Introduction to the Immune system

The main building blocks of body tissue are called proteins. The word protein comes from the Greek “Prota” meaning “of primary importance”. Proteins dictate the colour of or eyes, our skin, our hair, the way we think and everything we do! The blueprints for how to build proteins are written or ‘encoded’ in our genes. Proteins are molecular machines that come in many different shapes and sizes; they are formed by folded strings of molecules called amino acids. There are 20 amino acids, and they are the essential components of all proteins and therefore of all life on earth.

Proteins are molecular machines that come in many different shapes and sizes formed by folded strings of aminoacids. There are 20 amino acids, and they are the essential building blocks of all proteins and therefore of all life on earth.

The immune system is a highly evolved organization of specialised cells and molecules that defend our body against cellular abnormalities and infections. MHC molecules play an important role in this machinery by presenting peptides to specialised cells of the immune system called T cells (or T lymphocytes). Usually, the peptides displayed on MHC molecules will be from ‘self’ proteins and these should be ignored by the immune system. However, when a cell becomes cancerous or is infected by a germ it will express different proteins and display different or ‘foreign’ peptides on its surface. T-cells constantly patrol our bodies and scan for other cells that display ‘foreign’ peptides that indicate a cell is infected with a germ or has become cancerous. T-cells are able to see inside infected or transformed cells by scanning their surface with a molecule called the T-cell receptor .

What are T-cells?
T-cells are a type of white blood cell that circulate around our bodies, scanning for cellular abnormalities and infections.

What is the role of T-cells in the immune system?
T-cells are essential for human immunity. The devastating effects of a lower than normal number of just one type of T-cell are all too evident in HIV/AIDS. There are several different kinds of T-cell; broadly speaking they can be divided into two different types, cytotoxic (or killer) T-cells and helper T-cells. Killer T-cells are characterised by the expression of the CD8 co-receptor and are sometimes called “CD8 T-cells”. Killer T-cells scan the peptides displayed on the surface of all other body cells. As these peptides are derived from the all the proteins inside the cell this ingenous system gives killer T-cells ‘X-ray vision’. If killer T-cells find a foreign peptide that should not be there (e.g. a peptide derived from a viral protein or a protein only expressed by cancer cells) they kill the target cell (the clue is in their name!;). Killer T-cells thereby act as the assassins of the immune system and they must be very tightly controlled! The other main type of T-cells are called helper T-cells. Helper T-cells are characterised by the expression of the CD4 co-receptor and orchestrate and coordinate the immune response. In the warfare analogy often used to describe immune defence, then CD4 T-cells are the Generals. You can find out more about these cells using the links to the right.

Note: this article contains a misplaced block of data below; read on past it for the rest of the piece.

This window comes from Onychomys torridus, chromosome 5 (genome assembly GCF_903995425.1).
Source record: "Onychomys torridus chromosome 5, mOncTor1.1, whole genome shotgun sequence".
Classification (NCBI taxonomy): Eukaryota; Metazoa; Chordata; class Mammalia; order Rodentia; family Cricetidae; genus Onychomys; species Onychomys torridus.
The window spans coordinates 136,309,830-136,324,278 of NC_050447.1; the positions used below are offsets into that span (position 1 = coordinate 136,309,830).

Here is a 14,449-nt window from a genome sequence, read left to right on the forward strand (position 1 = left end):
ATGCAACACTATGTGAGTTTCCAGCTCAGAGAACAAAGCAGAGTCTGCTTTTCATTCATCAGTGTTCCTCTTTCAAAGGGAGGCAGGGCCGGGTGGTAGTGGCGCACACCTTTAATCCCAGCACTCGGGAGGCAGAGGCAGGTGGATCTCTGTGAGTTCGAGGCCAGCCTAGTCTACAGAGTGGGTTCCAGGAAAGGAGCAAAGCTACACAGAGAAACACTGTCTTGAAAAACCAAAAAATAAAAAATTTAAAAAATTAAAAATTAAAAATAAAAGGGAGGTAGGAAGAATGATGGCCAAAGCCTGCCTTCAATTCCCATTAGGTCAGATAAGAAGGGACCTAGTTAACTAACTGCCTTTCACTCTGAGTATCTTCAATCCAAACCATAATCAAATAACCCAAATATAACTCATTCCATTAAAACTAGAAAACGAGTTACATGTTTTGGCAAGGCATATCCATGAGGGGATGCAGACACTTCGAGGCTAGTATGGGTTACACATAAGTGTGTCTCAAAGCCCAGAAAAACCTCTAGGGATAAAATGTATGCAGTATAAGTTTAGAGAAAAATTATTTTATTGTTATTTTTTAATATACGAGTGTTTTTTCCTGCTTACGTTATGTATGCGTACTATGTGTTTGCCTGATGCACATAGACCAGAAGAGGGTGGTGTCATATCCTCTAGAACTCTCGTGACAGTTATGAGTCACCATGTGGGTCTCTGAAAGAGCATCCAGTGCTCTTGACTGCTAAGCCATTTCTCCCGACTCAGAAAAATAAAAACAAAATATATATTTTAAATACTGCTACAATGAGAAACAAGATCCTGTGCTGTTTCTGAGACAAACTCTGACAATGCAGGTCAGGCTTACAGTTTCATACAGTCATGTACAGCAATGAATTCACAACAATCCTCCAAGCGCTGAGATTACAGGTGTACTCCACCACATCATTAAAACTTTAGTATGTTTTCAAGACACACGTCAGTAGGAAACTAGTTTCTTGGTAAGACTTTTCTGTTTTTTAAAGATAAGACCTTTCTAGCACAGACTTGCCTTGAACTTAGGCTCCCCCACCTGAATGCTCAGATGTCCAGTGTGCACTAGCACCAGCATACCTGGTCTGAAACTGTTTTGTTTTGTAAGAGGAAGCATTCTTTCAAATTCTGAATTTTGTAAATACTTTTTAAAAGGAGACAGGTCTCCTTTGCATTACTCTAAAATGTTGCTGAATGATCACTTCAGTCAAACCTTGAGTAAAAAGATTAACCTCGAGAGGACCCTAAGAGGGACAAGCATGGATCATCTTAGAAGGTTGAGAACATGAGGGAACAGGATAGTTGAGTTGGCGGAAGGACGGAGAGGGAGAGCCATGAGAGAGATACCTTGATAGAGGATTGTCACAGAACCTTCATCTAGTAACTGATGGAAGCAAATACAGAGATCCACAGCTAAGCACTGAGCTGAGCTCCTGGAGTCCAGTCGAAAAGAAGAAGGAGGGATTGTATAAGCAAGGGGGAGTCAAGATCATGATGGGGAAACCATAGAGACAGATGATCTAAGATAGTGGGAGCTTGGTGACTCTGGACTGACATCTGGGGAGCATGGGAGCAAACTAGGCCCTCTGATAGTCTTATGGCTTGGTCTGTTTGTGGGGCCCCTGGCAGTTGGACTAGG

Why is it important to study T-Cells?
Almost every aspect of the adaptive immune response is controlled, in some way, by T cells. These multifunctional cells have the ability to:
• Scan the intracellular environment for foreign invaders
• Directly kill virally or bacterially infected cells
• Naturally eradicate cancer cells
• Activate and help other immune cells that ingest germs or that make anti-infection molecules called antibodies
• Remember a germ that they encountered decades ago

T cells are also responsible for immune responses that lead to:
• Rejection of a transplanted organ
• Virtually all autoimmune disease (diabetes, multiple sclerosis, rheumatoid arthritis etc.)
• Some allergic reactions (gluten intolerance, allergy to insect stings etc.)